Lichtenstein AH, Appel LJ, Vadiveloo M, Hu FB, Kris-Etherton PM, Rebholz CM, Sacks FM, Thorndike AN, Van Horn L, Wylie-Rosett J; on behalf of the American Heart Association Council on Lifestyle and Cardiometabolic Health; Council on Arteriosclerosis, Thrombosis and Vascular Biology; Council on Cardiovascular Radiology and Intervention; Council on Clinical Cardiology; and Stroke Council. 2021 Dietary guidance to improve cardiovascular health: a scientific statement from the American Heart Association [published online ahead of print November 2, 2021]. Circulation. doi: 10.1161/CIR.0000000000001031
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- The State of US Health, 1990-2010: Burden of Diseases, Injuries, and Risk Factors. JAMA. 2013;310:591–608
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- Micha R, Peñalvo JL, Cudhea F, Imamura F, Rehm CD, Mozaffarian D. Association Between Dietary Factors and Mortality From Heart Disease, Stroke, and Type 2 Diabetes in the United States. JAMA. 2017;317:912–924.
- Virani Salim S., Alonso Alvaro, Benjamin Emelia J., Bittencourt Marcio S., Callaway Clifton W., Carson April P., Chamberlain Alanna M., Chang Alexander R., Cheng Susan, Delling Francesca N., Djousse Luc, Elkind Mitchell S.V., Ferguson Jane F., Fornage Myriam, Khan Sadiya S., Kissela Brett M., Knutson Kristen L., Kwan Tak W., Lackland Daniel T., Lewis Tené T., Lichtman Judith H., Longenecker Chris T., Loop Matthew Shane, Lutsey Pamela L., Martin Seth S., Matsushita Kunihiro, Moran Andrew E., Mussolino Michael E., Perak Amanda Marma, Rosamond Wayne D., Roth Gregory A., Sampson Uchechukwu K.A., Satou Gary M., Schroeder Emily B., Shah Svati H., Shay Christina M., Spartano Nicole L., Stokes Andrew, Tirschwell David L., VanWagner Lisa B., Tsao Connie W., American Heart Association Council on Epidemiology and Prevention Statistics Committee and Stroke Statistics Subcommittee. Heart Disease and Stroke Statistics—2020 Update. Circulation.;0:CIR.0000000000000757.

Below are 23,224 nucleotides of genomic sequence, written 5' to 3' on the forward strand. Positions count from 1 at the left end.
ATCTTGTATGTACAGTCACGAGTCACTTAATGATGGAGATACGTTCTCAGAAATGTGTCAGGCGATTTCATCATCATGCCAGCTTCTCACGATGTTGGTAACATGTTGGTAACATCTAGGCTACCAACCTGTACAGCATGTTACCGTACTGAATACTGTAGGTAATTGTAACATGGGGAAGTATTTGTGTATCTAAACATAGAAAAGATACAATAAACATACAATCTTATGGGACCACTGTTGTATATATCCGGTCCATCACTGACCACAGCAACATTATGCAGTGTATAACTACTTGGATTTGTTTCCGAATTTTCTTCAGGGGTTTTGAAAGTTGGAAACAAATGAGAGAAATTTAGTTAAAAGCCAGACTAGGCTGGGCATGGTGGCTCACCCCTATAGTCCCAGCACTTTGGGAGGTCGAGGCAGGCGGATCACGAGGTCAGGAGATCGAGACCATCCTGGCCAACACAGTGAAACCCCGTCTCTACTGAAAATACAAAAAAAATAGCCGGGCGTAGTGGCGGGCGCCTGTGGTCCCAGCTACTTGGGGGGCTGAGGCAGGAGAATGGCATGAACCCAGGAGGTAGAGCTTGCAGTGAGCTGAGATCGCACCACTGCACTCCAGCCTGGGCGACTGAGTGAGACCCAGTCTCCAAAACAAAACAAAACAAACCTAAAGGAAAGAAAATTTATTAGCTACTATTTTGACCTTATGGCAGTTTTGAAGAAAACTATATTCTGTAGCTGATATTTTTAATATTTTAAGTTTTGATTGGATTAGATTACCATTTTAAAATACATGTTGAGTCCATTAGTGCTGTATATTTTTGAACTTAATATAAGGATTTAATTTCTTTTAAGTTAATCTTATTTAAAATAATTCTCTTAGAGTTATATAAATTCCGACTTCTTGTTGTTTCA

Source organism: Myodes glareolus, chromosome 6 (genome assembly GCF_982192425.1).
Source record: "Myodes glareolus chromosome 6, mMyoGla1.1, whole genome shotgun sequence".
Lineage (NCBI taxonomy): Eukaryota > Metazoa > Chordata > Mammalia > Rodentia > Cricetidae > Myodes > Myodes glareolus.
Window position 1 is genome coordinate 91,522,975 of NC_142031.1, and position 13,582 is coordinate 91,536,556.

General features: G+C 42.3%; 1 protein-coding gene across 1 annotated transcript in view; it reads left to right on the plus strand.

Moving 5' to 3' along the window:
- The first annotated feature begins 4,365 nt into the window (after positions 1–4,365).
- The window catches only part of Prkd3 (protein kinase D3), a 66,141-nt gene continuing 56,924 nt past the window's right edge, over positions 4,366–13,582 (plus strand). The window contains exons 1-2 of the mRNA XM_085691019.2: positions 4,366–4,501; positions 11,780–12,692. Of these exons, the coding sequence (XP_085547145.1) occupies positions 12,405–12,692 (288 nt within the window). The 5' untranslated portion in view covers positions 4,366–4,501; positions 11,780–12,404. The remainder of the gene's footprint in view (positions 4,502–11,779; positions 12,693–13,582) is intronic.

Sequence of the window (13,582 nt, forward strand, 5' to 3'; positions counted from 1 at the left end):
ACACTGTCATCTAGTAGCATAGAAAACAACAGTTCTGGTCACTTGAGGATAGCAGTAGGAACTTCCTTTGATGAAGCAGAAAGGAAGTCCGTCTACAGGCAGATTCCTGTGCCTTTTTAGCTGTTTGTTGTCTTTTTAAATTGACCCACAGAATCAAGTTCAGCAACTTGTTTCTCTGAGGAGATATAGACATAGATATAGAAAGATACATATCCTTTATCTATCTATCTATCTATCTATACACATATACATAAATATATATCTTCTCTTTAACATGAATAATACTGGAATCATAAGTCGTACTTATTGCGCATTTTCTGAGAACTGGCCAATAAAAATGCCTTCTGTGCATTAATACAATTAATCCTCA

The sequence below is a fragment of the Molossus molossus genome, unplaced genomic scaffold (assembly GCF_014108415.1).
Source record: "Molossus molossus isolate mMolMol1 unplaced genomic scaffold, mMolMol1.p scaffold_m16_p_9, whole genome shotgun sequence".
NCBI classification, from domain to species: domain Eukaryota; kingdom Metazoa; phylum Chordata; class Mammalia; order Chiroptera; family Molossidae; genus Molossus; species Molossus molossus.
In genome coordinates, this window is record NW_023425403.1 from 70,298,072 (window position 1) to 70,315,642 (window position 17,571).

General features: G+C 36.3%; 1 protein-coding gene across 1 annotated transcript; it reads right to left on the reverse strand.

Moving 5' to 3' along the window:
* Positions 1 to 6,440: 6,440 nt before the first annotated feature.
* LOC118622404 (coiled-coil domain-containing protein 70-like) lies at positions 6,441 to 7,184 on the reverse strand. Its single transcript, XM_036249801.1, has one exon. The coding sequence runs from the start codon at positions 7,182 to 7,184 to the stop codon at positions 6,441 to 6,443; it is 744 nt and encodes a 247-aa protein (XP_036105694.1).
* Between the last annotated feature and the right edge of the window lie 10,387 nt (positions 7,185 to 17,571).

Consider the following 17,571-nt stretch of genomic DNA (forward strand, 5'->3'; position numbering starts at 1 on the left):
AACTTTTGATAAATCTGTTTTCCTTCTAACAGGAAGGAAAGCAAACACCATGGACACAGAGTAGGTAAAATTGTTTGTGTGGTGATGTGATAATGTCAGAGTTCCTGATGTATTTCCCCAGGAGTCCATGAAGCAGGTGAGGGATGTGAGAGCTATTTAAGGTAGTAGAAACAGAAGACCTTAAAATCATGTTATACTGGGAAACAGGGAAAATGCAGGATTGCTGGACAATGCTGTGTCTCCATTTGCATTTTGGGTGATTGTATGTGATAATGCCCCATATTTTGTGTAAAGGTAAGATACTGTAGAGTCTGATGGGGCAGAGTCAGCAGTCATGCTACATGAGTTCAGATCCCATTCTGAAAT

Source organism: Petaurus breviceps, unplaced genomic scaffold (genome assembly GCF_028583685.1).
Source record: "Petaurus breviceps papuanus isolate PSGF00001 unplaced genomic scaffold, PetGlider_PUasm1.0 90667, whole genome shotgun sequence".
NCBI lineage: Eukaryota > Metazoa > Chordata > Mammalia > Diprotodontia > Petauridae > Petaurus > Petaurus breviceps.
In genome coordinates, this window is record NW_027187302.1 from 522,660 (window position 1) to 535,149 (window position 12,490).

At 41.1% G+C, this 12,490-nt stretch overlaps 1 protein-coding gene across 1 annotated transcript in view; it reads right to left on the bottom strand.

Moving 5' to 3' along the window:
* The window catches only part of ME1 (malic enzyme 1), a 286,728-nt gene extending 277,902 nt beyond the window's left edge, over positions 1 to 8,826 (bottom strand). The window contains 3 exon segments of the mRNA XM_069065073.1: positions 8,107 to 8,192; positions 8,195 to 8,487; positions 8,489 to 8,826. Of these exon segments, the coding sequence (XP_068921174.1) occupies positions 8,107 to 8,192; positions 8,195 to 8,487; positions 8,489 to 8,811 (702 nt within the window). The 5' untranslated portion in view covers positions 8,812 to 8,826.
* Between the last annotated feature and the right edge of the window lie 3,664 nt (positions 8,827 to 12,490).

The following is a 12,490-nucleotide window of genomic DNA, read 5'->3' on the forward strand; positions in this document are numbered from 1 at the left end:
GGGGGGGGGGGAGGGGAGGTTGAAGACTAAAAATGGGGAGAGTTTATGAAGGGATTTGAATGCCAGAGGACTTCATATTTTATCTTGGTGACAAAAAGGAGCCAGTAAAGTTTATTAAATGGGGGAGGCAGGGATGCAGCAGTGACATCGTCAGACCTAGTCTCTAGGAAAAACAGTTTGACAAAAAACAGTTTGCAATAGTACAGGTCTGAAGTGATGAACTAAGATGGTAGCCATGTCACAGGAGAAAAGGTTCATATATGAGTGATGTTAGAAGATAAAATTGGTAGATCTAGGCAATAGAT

- Dietary Guidance to Improve Cardiovascular Health: 2021 Scientific Statement from the American Heart Association. 2021.
- Mozaffarian D, Rosenberg I, Uauy R. History of modern nutrition science—implications for current research, dietary guidelines, and food policy. BMJ. 2018;361:k2392.
- Schulze MB, Martínez-González MA, Fung TT, Lichtenstein AH, Forouhi NG. Food based dietary patterns and chronic disease prevention. BMJ. 2018;361:k2396.
- U.S. Department of Health and Human Services and U.S. Department of Agriculture. 2015 – 2020 Dietary Guidelines for Americans. 8th Edition. 2015. Available at http://health.gov/dietaryguidelines/2015/guidelines/.
- Lichtenstein Alice H., Appel Lawrence J., Brands Michael, Carnethon Mercedes, Daniels Stephen, Franch Harold A., Franklin Barry, Kris-Etherton Penny, Harris William S., Howard Barbara, Karanja Njeri, Lefevre Michael, Rudel Lawrence, Sacks Frank, Van Horn Linda, Winston Mary, Wylie-Rosett Judith. Summary of American Heart Association Diet and Lifestyle Recommendations Revision 2006. Arteriosclerosis, Thrombosis, and Vascular Biology. 2006;26:2186–2191.
- Monteiro CA, Cannon G, Moubarac J-C, Levy RB, Louzada MLC, Jaime PC. The UN Decade of Nutrition, the NOVA food classification and the trouble with ultra-processing. Public Health Nutrition. 2018;21:5–17.
- Juul F, Vaidean G, Parekh N. Ultra-processed Foods and Cardiovascular Diseases: Potential Mechanisms of Action. Adv Nutr. 2021;:nmab049.